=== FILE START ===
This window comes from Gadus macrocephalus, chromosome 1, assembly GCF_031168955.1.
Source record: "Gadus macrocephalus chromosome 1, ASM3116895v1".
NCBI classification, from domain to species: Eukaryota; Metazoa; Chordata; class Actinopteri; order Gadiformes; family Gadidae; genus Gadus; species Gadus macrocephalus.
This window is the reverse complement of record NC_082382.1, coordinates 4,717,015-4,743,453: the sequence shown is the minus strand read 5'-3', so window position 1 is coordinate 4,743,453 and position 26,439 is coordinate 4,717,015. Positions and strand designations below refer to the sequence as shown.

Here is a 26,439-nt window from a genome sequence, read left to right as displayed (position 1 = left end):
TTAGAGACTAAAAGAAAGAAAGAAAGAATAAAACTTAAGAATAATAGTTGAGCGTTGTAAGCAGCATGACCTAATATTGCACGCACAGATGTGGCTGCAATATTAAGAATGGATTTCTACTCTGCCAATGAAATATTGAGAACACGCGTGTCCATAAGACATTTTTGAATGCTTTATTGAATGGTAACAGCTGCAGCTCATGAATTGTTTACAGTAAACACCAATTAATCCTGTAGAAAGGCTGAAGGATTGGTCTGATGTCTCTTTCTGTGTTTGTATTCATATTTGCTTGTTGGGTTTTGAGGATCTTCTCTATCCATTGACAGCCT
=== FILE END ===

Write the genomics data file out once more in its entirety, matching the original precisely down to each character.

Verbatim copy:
This window comes from Gadus macrocephalus, chromosome 1, assembly GCF_031168955.1.
Source record: "Gadus macrocephalus chromosome 1, ASM3116895v1".
NCBI classification, from domain to species: Eukaryota; Metazoa; Chordata; class Actinopteri; order Gadiformes; family Gadidae; genus Gadus; species Gadus macrocephalus.
This window is the reverse complement of record NC_082382.1, coordinates 4,717,015-4,743,453: the sequence shown is the minus strand read 5'-3', so window position 1 is coordinate 4,743,453 and position 26,439 is coordinate 4,717,015. Positions and strand designations below refer to the sequence as shown.

Here is a 26,439-nt window from a genome sequence, read left to right as displayed (position 1 = left end):
TTAGAGACTAAAAGAAAGAAAGAAAGAATAAAACTTAAGAATAATAGTTGAGCGTTGTAAGCAGCATGACCTAATATTGCACGCACAGATGTGGCTGCAATATTAAGAATGGATTTCTACTCTGCCAATGAAATATTGAGAACACGCGTGTCCATAAGACATTTTTGAATGCTTTATTGAATGGTAACAGCTGCAGCTCATGAATTGTTTACAGTAAACACCAATTAATCCTGTAGAAAGGCTGAAGGATTGGTCTGATGTCTCTTTCTGTGTTTGTATTCATATTTGCTTGTTGGGTTTTGAGGATCTTCTCTATCCATTGACAGCCT